An Officer and a Gentleman – Review – Bradford Alhambra
By @Steve Crabtree, September 2018
OK. An Officer and a Gentleman. Brace yourself. I’ve never seen the iconic film. Not ever. People who don’t know me are probably shocked at that, and those who do know me are gobsmacked.
But because of that, it’s a great way to see this new musical version, based on the original screenplay by Douglas Day Stewart. Completely unbiased, and without anything to compare it to. And the Alhambra is busy for opening night, as a huge backdrop welcomes us to 1982 via a collage of news footage, music and soundbites.
As Act One gets underway, a group of recruits in a naval training college are introduced to us by Sergeant Emil Foley. Them, and a group of low-paid factory women are the focus of An Officer and a Gentleman. The officers are headstrong, and the women feel there is only one option for them to succeed in life. By sleeping with a Naval Officer, and marrying them.
There’s a huge jukebox of 80s hits that accompany the show too; some slightly adapted to fit with the story. It moulds a nice bit of nostalgia around the evening.
“Love, desperation and determination”
I found there was a bit of a difference between Act One and Act Two. Although the story nicely takes shape in the first half, it does move kind of quickly. I’m enjoying it, but finding we might be jumping from scene to scene a bit prematurely. I’m lucky to be in Bradford with a self-confessed An Officer and a Gentleman-aholic, and she too thinks the same.
Richard Gere’s character Zack Mayo is played by Jonny Fines. A bit of a maverick, Mayo’s emotional state and determination to prove doubters wrong is key to the story, and Fines does a brilliant job. Ray Shell looks the part as Sergeant Emil Foley, but isn’t as imposing as some of his recruits. However, his injections of humour and timing of delivery warms you to Foley.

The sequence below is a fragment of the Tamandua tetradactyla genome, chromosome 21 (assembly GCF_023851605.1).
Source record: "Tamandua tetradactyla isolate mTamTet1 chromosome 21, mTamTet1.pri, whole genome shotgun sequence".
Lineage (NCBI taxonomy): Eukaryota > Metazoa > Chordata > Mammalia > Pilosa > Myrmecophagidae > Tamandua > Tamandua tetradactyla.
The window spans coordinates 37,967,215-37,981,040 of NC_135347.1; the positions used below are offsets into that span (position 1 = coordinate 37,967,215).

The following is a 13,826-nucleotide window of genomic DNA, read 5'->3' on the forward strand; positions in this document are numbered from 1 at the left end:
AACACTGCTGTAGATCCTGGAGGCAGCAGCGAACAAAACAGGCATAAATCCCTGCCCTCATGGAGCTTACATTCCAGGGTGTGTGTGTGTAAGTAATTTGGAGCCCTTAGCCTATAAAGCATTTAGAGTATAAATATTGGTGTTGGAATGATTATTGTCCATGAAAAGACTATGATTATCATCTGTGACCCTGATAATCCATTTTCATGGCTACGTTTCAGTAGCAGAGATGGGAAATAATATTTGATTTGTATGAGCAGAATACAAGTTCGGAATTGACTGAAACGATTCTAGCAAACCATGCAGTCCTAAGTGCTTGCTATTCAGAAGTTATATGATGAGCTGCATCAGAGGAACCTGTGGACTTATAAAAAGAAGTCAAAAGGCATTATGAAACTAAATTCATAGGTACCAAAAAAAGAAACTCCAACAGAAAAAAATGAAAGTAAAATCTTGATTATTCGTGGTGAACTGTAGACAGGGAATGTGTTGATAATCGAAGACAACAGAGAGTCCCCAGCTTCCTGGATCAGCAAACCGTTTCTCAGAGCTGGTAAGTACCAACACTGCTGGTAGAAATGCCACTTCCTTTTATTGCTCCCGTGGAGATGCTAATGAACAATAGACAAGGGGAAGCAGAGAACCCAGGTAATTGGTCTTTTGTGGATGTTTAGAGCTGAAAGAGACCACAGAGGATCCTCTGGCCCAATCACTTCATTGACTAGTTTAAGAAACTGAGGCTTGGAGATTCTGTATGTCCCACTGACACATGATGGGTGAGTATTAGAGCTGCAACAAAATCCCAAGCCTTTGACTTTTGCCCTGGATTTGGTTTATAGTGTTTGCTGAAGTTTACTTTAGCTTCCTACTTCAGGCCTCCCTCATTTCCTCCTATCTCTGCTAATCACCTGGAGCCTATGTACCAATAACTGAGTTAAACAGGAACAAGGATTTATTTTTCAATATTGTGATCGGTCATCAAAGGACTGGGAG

Helping the story along is song great scenic effects. Despite drab looking walls and industrial backdrops, clever moving imagery at various points of the show work well. An evening tide looked beautiful during an intimate bed scene between Mayo and his love interest Paula Pokrifki.
And it was Halifax girl Emma Williams who did the show-stealing tonight in the role of Paula. Vocally, she was superb and very powerful. Paula bounces around love, desperation and determination – and Williams carries that easily.
“Setting the scene”
I felt that after the interval, the dotted story in Act One was setting the scene for Act Two. Because it was here where the show really took off. The story begins to make you think a bit more, and the plot is turned up a couple of notches.
Love and happiness were turning in to lies, heartache and pain. We were being taken in a darker direction. Trainee pilot Sid (Ian McIntosh) was a victim of a demanding family, but making good. And then we see everything dropping down around him. McIntosh played out Sid’s demise stunningly.
And a special mention needs to go to Vanessa Fisher. She stepped in to play the role of Casey Seegar tonight, and made the role her own.
Downers and struggles were coming thick and fast. All played out alongside numbers such as ‘Alone’, ‘Toy Soldiers’ and ‘Family Man.’
“Clapping with delight”
As the show came towards its close, the struggles turned themselves around. And two poignant scenes straight out of the film were loved by the audience.
The lady to my left whooped with excitement when Casey got on top of the things she was trying to achieve. And THAT hat scene brought elation to all and sundry, who began clapping with delight.
As An Officer and A Gentleman ended as a love story, we stood up and applauded. A cast with a great chemistry, and a musical that was joyful to see.
I’ve been bullied in to putting the film on my watch list this week. I’ve no complaints. I need to put it up there where it belongs.